"The most famous example is our own solar system," Gonzalez said. "At one time or another, scientists have speculated that there are civilizations on just about every body in our solar system-—-the moon, Mars, Jupiter. Percival Lowell built his own observatory in Arizona to find these civilizations on Mars. He actually quoted Copernicus to justify his belief that we can't be the only civilization. Now they've backtracked to the point of saying, well, maybe there's some very simple slime mold beneath the surface of Mars or Europa. And even that is extremely questionable. That's how far back they've had to retreat."

"Very often," observed Richards, "the Copernican Principle describes properties that don't matter. Who really cares whether we're in the physical center of the galaxy? It's irrelevant! What really matters is being in the place that's most conducive to life. And that's exactly where Earth finds itself."


Planets Circling Other Stars


Within the last few years, astronomers finally have been able to discover planets orbiting other stars-—-a major confirmation of what was once merely widespread speculation. "Doesn't this confirm that there's nothing particularly out of the ordinary about our nine-planet system?" I asked.


"I'll concede," said Gonzalez, "that it demonstrates our solar system is not unique when it comes to having planets circling a star. But prior to the detection of the first planet orbiting another sun-like star in 1995, the expectation was that astronomers would find giant gas planets in large circular orbits, much like Jupiter. Jupiter orbits the sun in twelve years in a nearly circular orbit, far out from the terrestrial planets —-Mercury, Venus, Earth, and Mars. However, we're finding that the planets circling other stars are quite different from Jupiter. They orbit over a full range of distances, from just a tiny fraction of an Astronomical Unit-—which is the distance between the Earth and the sun-—-out to several Astronomical Units. Most of their orbits are highly elliptical; very few are circular. These strongly non-circular orbits utterly surprised astronomers. Because they strongly subscribed to the Copernican Principle, they had expected that other planetary systems would be just like ours. And that expectation was basically dashed."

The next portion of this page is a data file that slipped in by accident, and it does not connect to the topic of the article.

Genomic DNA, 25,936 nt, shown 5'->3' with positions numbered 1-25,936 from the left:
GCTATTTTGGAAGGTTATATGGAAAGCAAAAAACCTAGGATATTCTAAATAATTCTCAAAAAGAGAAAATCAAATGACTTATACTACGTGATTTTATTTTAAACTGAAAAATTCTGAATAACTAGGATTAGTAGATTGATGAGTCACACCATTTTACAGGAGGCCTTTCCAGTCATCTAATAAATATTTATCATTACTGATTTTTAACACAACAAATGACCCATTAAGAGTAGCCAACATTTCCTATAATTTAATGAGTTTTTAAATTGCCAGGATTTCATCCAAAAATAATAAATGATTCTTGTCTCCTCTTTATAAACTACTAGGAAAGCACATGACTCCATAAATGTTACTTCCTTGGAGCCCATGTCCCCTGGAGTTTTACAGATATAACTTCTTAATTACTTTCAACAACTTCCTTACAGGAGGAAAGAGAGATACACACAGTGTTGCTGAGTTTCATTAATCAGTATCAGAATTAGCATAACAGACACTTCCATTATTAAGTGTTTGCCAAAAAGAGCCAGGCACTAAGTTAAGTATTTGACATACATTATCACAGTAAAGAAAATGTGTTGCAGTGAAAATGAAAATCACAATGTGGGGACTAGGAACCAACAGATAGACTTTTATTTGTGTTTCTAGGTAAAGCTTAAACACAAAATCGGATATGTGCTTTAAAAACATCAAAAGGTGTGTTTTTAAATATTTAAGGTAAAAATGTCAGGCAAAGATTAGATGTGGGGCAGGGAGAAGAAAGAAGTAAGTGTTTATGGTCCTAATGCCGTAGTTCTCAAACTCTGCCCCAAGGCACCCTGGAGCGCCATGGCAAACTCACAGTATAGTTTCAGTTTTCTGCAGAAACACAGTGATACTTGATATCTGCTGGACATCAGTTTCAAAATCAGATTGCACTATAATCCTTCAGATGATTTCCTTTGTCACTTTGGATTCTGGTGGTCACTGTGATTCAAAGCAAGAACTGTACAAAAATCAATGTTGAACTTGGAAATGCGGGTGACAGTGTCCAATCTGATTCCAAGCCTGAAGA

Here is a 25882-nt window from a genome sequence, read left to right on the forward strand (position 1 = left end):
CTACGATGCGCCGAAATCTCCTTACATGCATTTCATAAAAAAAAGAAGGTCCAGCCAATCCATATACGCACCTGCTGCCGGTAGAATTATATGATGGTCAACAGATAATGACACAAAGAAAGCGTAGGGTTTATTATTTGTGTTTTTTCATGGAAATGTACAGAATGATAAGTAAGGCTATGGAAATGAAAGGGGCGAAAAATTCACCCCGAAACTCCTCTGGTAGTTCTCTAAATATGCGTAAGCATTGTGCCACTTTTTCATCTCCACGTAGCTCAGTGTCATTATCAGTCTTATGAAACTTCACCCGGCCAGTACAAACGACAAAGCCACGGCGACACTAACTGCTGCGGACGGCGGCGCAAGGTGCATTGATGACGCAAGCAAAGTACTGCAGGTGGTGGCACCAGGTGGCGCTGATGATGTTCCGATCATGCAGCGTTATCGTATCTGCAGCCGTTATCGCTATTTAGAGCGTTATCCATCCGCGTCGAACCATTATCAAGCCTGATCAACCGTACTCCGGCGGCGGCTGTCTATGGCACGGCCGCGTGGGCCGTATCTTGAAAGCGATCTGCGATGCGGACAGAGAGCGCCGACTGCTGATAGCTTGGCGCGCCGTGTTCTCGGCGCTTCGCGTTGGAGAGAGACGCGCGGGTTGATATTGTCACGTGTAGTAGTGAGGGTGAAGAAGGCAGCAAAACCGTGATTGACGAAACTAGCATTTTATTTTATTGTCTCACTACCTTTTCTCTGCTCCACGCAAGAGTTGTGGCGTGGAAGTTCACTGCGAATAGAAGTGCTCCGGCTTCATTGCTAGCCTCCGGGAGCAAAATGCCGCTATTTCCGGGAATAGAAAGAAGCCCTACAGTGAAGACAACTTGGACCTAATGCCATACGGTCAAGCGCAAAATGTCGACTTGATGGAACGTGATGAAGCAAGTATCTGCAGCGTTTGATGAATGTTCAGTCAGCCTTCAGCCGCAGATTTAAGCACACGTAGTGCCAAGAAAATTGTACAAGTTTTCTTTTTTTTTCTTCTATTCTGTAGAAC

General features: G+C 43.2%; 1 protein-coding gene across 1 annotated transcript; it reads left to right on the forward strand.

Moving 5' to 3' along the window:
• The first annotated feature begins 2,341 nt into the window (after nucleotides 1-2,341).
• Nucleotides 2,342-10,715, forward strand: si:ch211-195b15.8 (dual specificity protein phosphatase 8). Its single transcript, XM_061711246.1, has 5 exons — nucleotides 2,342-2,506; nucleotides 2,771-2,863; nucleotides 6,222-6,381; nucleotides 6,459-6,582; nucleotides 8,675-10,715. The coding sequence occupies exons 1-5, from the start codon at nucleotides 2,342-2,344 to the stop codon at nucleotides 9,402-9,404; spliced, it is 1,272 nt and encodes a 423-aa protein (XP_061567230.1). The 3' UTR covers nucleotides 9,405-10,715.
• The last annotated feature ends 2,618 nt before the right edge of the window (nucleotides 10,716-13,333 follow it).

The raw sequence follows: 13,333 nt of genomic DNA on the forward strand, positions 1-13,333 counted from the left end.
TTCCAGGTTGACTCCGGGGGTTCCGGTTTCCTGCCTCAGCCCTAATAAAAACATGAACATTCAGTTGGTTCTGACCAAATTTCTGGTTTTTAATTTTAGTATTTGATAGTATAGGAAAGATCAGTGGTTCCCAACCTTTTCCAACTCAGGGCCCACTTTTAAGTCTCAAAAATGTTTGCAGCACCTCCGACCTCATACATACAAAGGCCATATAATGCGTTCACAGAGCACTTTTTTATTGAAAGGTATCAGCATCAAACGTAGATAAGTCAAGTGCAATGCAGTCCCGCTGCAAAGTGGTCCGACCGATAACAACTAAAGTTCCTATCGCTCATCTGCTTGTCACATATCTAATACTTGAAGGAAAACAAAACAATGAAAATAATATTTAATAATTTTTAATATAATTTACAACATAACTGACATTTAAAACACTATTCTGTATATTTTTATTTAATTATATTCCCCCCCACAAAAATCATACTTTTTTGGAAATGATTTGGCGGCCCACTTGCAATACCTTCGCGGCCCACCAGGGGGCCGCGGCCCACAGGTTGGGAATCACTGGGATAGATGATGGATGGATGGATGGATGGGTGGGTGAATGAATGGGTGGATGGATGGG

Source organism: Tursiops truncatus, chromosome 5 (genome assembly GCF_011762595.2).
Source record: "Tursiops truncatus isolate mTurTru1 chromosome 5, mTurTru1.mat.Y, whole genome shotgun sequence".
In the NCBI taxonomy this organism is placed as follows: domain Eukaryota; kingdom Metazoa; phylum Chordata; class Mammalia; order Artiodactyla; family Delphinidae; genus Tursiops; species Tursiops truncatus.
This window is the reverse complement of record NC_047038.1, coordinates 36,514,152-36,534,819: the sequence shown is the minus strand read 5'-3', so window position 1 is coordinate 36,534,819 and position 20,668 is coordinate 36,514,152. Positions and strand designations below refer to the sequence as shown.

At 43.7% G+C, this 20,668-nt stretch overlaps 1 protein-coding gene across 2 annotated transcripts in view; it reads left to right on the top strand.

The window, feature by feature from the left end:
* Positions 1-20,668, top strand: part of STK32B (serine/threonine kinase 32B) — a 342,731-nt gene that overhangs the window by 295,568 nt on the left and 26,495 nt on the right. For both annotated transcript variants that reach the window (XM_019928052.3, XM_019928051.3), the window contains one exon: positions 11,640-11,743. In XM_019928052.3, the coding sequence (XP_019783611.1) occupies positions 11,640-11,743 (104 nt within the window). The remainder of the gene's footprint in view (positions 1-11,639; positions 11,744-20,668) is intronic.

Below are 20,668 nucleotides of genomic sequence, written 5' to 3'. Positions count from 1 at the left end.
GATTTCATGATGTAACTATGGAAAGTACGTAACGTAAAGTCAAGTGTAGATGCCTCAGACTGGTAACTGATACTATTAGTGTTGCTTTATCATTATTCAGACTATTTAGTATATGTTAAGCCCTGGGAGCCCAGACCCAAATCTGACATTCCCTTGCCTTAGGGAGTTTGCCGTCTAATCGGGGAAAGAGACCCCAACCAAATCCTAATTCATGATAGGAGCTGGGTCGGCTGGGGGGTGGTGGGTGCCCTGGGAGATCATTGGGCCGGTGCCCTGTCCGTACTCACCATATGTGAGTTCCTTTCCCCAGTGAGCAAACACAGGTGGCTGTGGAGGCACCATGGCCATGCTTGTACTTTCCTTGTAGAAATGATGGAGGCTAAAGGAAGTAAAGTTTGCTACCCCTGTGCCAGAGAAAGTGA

"What's wrong with an elliptical orbit for those kind of planets?" I asked.


"It poses a problem for the habitability of any terrestrial planets in their system, because it would make them less likely to have stable circular orbits," Gonzalez replied. "For example, Earths orbit is almost a perfect circle. A planet with the mass of the Earth would be sensitive to any of the gas giant planets if they had more eccentric orbits. The Earth-like planets own orbit would be affected, making it less circular and therefore subjecting the planet to dangerous surface temperature variations."


"So," I said, "if our own Jupiter had a more elliptical orbit, the Earth wouldn't be able to maintain as circular an orbit and have the steady temperature and predictable climate that come with that."


"That's right," he said. "In fact, even small variations in our nearly circular orbit can cause ice ages, because of temperature shifts on the surface of the planet. We have to maintain a circular orbit as much as possible to maintain a relatively steady temperature. That's only possible because Jupiter's orbit isn't very elliptical and therefore doesn't threaten to distort our round orbit."

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TO  BE  CONTINUED